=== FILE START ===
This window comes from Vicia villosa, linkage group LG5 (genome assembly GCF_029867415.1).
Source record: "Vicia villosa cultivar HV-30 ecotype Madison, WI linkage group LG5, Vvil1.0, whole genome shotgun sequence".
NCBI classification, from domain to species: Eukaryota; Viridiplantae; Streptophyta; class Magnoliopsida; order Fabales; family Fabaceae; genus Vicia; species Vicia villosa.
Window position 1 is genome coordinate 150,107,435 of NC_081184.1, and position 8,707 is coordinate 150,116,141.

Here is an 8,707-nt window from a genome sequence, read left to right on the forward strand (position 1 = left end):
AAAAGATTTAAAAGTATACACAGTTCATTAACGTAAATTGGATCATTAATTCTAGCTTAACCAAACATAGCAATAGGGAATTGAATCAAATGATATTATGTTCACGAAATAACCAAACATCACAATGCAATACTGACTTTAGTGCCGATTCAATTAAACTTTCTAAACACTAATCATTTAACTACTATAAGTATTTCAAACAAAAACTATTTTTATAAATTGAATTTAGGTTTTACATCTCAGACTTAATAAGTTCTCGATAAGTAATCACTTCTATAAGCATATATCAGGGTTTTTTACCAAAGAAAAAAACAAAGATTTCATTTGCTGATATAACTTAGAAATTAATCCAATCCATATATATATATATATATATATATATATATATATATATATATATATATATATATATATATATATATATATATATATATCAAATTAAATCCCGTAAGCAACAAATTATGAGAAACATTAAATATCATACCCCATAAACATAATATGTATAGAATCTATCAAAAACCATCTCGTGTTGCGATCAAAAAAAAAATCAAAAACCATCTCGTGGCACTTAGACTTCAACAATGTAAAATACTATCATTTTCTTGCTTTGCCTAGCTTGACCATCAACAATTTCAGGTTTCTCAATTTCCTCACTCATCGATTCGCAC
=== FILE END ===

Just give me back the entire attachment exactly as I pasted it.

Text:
This window comes from Vicia villosa, linkage group LG5 (genome assembly GCF_029867415.1).
Source record: "Vicia villosa cultivar HV-30 ecotype Madison, WI linkage group LG5, Vvil1.0, whole genome shotgun sequence".
NCBI classification, from domain to species: Eukaryota; Viridiplantae; Streptophyta; class Magnoliopsida; order Fabales; family Fabaceae; genus Vicia; species Vicia villosa.
Window position 1 is genome coordinate 150,107,435 of NC_081184.1, and position 8,707 is coordinate 150,116,141.

Here is an 8,707-nt window from a genome sequence, read left to right on the forward strand (position 1 = left end):
AAAAGATTTAAAAGTATACACAGTTCATTAACGTAAATTGGATCATTAATTCTAGCTTAACCAAACATAGCAATAGGGAATTGAATCAAATGATATTATGTTCACGAAATAACCAAACATCACAATGCAATACTGACTTTAGTGCCGATTCAATTAAACTTTCTAAACACTAATCATTTAACTACTATAAGTATTTCAAACAAAAACTATTTTTATAAATTGAATTTAGGTTTTACATCTCAGACTTAATAAGTTCTCGATAAGTAATCACTTCTATAAGCATATATCAGGGTTTTTTACCAAAGAAAAAAACAAAGATTTCATTTGCTGATATAACTTAGAAATTAATCCAATCCATATATATATATATATATATATATATATATATATATATATATATATATATATATATATATATATATATATATATATATCAAATTAAATCCCGTAAGCAACAAATTATGAGAAACATTAAATATCATACCCCATAAACATAATATGTATAGAATCTATCAAAAACCATCTCGTGTTGCGATCAAAAAAAAAATCAAAAACCATCTCGTGGCACTTAGACTTCAACAATGTAAAATACTATCATTTTCTTGCTTTGCCTAGCTTGACCATCAACAATTTCAGGTTTCTCAATTTCCTCACTCATCGATTCGCAC